Review: ‘INSIDE’ (2016) | Pop Culture Crossing

            INSIDE is a 2016 side-scrolling puzzle platformer developed by Playdead. The game’s expert portrayal of dystopian, Huxleyan themes tie beautifully into its level design, visuals, and gameplay. It offers a very impressive experience that will likely leave an impact on players.

            Narratively, INSIDE relies solely on environmental storytelling. Those looking for a text-heavy game or one replete with exposition will not find it here. The only thing players know is that the character is a boy who is on the run. We do not immediately know from whom, but as the game progresses, it becomes clear that security or state enforcers are in pursuit and are establishing their interpretation of a controlled society. The reason the character is running – like the story itself – is open to interpretation. As such, the nature of the story is steeped in the esoteric.

Image Courtesy of Playdead

Image Courtesy of Playdead

            I recommend getting all the achievements or trophies so you can experience a “secret ending.” I favored the original ending, however, as it created a nice climax and left me pondering its meaning. It accomplished all of that while maintaining its enigmatic nature. Conversely, the alternate conclusion seemed a bit predictable and anti-climactic. Regardless, both endings should be experienced.

            The pacing is good. From the onset, you are on the run and the tension and mystery only grow as the game develops. The environments are varied, featuring a forest, cornfield, farm, city, and building complex. The settings in the second and third acts take place primarily indoors. While there is some diversity, some interior areas look and feel repetitive. Nevertheless, the level design itself is masterfully done and its impressive thought and logic can be seen as players traverse and explore the settings.

Image Courtesy of Playdead

Image Courtesy of Playdead

            Puzzles are intelligently designed and marry the pacing with the gameplay. More often than not, they entail some degree of backtracking. This can become a bit cumbersome, but their excellent construction and payoff help balance the minor tedium. Once players get a feel for the puzzles, they more or less know what to expect down the line. This speaks to the capable use of foreshadowing, both narratively and in terms of puzzles. The level and puzzle designs are two of the many highlights of the game and will keep players intrigued until the end.

            INSIDE’s tone is another stand-out feature. The game’s mysterious, dystopian, sci-fi, and Huxleyan leitmotifs are terrifically blended with the story and visuals. I recognized distinct similarities to Brave New World.

Image Courtesy of Playdead

Image Courtesy of Playdead

            As mentioned above, the gameplay is styled in the vein of a side-scrolling puzzler with platforming elements. The smooth, graceful, and impressive ways in which the character controls and is animated are juxtaposed by his terrifying and mystifying journey. All of this is entertaining for the player.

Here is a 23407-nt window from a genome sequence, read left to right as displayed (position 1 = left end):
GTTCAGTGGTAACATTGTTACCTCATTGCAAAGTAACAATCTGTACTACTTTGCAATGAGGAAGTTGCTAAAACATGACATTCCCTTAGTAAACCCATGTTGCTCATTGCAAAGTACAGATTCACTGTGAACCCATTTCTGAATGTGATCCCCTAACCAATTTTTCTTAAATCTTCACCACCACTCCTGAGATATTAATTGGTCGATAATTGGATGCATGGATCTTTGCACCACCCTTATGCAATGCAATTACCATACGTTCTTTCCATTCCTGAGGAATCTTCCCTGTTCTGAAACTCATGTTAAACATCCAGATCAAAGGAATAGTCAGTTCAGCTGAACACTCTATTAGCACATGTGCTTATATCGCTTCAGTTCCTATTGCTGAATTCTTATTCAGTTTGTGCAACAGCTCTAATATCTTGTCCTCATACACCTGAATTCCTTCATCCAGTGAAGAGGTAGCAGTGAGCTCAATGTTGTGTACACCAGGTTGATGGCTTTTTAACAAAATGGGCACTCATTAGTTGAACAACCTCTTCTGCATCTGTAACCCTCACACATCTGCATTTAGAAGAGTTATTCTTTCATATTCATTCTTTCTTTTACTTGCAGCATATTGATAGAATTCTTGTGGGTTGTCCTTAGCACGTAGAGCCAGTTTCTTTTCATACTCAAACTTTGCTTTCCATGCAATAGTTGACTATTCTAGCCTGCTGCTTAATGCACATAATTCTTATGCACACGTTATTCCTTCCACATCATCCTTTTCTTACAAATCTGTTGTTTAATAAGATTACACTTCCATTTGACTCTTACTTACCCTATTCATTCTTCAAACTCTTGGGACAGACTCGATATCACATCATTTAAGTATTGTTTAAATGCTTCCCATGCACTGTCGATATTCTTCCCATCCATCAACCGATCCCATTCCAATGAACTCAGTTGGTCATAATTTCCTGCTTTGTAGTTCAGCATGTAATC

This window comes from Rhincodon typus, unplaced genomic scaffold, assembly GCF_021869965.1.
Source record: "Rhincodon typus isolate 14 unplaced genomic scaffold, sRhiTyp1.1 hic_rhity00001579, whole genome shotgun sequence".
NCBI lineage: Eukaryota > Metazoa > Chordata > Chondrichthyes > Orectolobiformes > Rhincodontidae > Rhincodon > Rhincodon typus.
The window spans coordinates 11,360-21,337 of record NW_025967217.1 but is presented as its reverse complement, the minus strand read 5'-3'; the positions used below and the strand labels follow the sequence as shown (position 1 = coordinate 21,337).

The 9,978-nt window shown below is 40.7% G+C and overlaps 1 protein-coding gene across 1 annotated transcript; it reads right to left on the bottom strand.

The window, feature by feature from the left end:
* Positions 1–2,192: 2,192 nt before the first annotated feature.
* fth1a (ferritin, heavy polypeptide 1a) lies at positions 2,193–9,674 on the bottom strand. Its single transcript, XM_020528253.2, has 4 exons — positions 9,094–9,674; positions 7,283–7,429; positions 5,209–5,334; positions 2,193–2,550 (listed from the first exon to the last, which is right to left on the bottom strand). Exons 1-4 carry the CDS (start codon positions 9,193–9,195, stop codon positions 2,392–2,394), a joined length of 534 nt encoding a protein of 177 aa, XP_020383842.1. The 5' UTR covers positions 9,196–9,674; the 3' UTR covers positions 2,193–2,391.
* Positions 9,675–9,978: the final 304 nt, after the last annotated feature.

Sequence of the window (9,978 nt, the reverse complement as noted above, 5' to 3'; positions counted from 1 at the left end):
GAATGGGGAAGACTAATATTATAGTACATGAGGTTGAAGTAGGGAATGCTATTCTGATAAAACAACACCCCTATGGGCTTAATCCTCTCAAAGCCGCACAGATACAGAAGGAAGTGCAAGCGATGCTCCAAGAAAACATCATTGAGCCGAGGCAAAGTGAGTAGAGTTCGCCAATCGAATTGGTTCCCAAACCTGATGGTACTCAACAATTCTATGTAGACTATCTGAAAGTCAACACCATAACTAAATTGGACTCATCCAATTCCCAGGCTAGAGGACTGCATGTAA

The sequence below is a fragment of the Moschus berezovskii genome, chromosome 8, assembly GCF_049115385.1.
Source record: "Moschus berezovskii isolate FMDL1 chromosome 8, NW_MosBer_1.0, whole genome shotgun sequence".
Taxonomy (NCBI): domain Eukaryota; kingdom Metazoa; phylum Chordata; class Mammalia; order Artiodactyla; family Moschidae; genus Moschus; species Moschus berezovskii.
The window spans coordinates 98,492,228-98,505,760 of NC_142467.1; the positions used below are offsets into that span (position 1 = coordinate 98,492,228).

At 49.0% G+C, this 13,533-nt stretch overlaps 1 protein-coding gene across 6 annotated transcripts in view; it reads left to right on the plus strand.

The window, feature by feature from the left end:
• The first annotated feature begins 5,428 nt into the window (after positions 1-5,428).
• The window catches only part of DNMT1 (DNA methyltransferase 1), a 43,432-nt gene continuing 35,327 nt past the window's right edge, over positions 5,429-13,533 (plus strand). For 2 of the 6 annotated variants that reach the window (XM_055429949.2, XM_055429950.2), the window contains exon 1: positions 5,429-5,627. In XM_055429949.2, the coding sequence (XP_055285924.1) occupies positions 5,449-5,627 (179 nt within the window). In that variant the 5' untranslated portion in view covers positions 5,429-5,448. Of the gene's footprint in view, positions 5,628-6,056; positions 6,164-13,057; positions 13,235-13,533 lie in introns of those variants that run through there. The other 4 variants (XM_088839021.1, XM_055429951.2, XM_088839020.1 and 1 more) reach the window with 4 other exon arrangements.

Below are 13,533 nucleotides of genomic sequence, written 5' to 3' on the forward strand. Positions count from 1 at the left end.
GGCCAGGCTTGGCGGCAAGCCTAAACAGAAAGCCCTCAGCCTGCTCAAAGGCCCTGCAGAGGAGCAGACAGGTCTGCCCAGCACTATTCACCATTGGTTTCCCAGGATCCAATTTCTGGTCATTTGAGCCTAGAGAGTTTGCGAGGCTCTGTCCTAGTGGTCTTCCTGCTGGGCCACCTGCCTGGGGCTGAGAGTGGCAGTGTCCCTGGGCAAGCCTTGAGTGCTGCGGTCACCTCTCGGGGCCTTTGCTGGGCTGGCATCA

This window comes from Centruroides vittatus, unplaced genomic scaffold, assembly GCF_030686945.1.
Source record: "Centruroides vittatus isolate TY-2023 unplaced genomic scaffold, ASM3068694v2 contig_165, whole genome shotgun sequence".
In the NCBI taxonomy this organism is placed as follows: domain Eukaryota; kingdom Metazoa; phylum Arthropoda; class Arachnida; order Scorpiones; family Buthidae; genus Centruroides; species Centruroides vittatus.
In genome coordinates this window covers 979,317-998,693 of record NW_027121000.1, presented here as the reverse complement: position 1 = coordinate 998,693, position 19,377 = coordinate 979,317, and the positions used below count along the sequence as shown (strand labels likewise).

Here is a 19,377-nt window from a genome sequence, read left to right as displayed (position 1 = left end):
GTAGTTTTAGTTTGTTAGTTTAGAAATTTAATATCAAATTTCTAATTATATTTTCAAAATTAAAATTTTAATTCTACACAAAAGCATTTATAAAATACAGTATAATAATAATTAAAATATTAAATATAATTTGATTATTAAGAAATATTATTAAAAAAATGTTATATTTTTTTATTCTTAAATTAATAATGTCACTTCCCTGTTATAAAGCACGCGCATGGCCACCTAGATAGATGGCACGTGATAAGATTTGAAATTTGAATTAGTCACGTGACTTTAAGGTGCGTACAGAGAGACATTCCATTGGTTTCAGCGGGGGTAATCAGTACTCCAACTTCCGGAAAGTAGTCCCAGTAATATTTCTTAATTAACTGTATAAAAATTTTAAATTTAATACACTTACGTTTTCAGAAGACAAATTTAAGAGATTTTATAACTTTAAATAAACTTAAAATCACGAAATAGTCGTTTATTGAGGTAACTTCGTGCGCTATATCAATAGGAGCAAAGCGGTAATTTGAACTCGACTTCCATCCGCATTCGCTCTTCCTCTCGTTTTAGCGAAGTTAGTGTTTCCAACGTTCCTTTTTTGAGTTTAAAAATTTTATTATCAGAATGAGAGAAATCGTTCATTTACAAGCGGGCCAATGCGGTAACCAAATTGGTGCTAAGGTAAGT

The controls are simple overall, but there were a few parts near the end where I was unaware of all of my abilities. It would have been useful to have known about them, but I could see how notifying players of this could risk breaking the fluidity and immersion. After all, INSIDE is a game and an element of fun should be included to prevent players from growing frustrated or leaving the game altogether. These elements are minor enough and did not make me stop playing, but was slightly irksome.

            INSIDE is one of the most visually impactful games I have played in a long time. It is clear that its art direction and style are not photorealistic, but, thankfully, that is not a requisite for creating memorable, stand-out visuals. The muted color palette effectively reflects the story’s tone. Shadow and light are utilized to great effect and are brilliantly equipoised by soft, subtle color accents, the most striking of which is the character’s red shirt.

Image Courtesy of Playdead

Image Courtesy of Playdead

            Playdead’s attention to detail is another noticeable addition. The burst of bubbles that appear as the character gasps for air while swimming are powerfully employed. Water and rain effects are sophisticatedly done and look terrific as well. On a more macabre note, the death animations, mixed with the sound design, are well done and haunting. This game is definitely intended for age-appropriate, mature audiences.  

            The sound design is also worth mentioning. INSIDE’s audio is outstanding. Whether it is the barks and snarls of dogs, the sound of a body falling and hitting the ground, or the haunting echo of the character’s shoes in an open warehouse, the sound design and engineering absorb players into the game’s world. Similarly, the stirring musical cues reinforce the suspense and tension.  

            In the end, INSIDE is a very enjoyable game. The interconnection and brilliant execution of the story, pace, tone, gameplay, and visuals are exceptional. The arcane story and presentation will not be for some, but I encourage age-appropriate gamers to experience what this game has to offer. Few games can boast such masterful game design. INSIDE is a game that will not soon be forgotten.

Back Matter:[1]

Publisher: Playdead

Developer: Playdead

Version Reviewed: PlayStation 4

Release Date: June 28, 2016 (Xbox One)[2]; July 7, 2016 (PC)[3]; August 23, 2016 (PlayStation 4)[4]

Platform: Xbox One; PC; PlayStation 4; Macintosh

Copyright Holder: Playdead

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Rating: M; Descriptors: Blood and gore, violence.[5]